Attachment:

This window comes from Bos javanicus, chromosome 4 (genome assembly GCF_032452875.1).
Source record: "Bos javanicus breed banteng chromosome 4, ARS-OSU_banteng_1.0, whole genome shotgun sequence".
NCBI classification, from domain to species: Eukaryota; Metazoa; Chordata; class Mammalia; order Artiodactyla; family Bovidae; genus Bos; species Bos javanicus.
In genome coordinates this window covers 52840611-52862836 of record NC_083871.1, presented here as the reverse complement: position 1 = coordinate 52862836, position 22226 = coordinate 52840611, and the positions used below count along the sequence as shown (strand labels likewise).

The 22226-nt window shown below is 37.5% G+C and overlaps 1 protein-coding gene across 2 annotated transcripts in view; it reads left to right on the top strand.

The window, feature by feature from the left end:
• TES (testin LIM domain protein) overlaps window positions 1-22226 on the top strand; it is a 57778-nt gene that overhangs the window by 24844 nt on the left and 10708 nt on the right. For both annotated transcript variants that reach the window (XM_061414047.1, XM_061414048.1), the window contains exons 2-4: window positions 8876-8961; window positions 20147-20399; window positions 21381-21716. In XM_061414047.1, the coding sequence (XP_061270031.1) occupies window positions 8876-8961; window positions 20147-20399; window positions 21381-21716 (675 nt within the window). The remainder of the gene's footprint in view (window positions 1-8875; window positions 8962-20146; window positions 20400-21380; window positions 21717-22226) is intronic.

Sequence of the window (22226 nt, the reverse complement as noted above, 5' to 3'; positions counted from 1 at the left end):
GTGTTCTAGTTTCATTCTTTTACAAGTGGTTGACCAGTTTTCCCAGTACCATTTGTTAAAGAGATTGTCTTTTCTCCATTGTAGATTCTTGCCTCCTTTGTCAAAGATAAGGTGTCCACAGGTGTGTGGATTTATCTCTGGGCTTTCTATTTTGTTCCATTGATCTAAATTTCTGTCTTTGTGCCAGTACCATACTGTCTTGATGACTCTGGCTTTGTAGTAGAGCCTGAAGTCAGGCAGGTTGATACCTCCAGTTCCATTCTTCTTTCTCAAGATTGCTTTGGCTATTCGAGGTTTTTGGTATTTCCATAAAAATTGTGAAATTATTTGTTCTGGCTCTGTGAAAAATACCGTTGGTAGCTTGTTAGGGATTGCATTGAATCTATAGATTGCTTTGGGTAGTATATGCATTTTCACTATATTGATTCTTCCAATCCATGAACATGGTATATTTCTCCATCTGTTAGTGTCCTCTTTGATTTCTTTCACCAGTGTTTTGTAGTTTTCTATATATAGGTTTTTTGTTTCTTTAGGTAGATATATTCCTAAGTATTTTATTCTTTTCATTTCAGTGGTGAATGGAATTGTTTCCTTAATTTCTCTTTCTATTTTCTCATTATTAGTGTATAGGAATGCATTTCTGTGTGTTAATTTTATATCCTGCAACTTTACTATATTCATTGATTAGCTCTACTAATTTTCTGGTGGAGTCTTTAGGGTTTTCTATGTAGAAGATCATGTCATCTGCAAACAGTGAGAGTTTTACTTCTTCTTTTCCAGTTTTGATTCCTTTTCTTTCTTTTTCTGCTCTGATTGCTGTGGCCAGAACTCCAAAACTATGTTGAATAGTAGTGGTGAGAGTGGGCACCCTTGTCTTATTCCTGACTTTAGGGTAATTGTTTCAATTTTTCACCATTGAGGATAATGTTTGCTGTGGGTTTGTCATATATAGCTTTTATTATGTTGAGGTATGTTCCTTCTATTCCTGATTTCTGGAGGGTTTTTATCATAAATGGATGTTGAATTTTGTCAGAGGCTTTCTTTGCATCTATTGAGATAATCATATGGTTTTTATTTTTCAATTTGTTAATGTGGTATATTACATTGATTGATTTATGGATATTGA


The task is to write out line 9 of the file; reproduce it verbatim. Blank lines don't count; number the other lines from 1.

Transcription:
GTGTTCTAGTTTCATTCTTTTACAAGTGGTTGACCAGTTTTCCCAGTACCATTTGTTAAAGAGATTGTCTTTTCTCCATTGTAGATTCTTGCCTCCTTTGTCAAAGATAAGGTGTCCACAGGTGTGTGGATTTATCTCTGGGCTTTCTATTTTGTTCCATTGATCTAAATTTCTGTCTTTGTGCCAGTACCATACTGTCTTGATGACTCTGGCTTTGTAGTAGAGCCTGAAGTCAGGCAGGTTGATACCTCCAGTTCCATTCTTCTTTCTCAAGATTGCTTTGGCTATTCGAGGTTTTTGGTATTTCCATAAAAATTGTGAAATTATTTGTTCTGGCTCTGTGAAAAATACCGTTGGTAGCTTGTTAGGGATTGCATTGAATCTATAGATTGCTTTGGGTAGTATATGCATTTTCACTATATTGATTCTTCCAATCCATGAACATGGTATATTTCTCCATCTGTTAGTGTCCTCTTTGATTTCTTTCACCAGTGTTTTGTAGTTTTCTATATATAGGTTTTTTGTTTCTTTAGGTAGATATATTCCTAAGTATTTTATTCTTTTCATTTCAGTGGTGAATGGAATTGTTTCCTTAATTTCTCTTTCTATTTTCTCATTATTAGTGTATAGGAATGCATTTCTGTGTGTTAATTTTATATCCTGCAACTTTACTATATTCATTGATTAGCTCTACTAATTTTCTGGTGGAGTCTTTAGGGTTTTCTATGTAGAAGATCATGTCATCTGCAAACAGTGAGAGTTTTACTTCTTCTTTTCCAGTTTTGATTCCTTTTCTTTCTTTTTCTGCTCTGATTGCTGTGGCCAGAACTCCAAAACTATGTTGAATAGTAGTGGTGAGAGTGGGCACCCTTGTCTTATTCCTGACTTTAGGGTAATTGTTTCAATTTTTCACCATTGAGGATAATGTTTGCTGTGGGTTTGTCATATATAGCTTTTATTATGTTGAGGTATGTTCCTTCTATTCCTGATTTCTGGAGGGTTTTTATCATAAATGGATGTTGAATTTTGTCAGAGGCTTTCTTTGCATCTATTGAGATAATCATATGGTTTTTATTTTTCAATTTGTTAATGTGGTATATTACATTGATTGATTTATGGATATTGA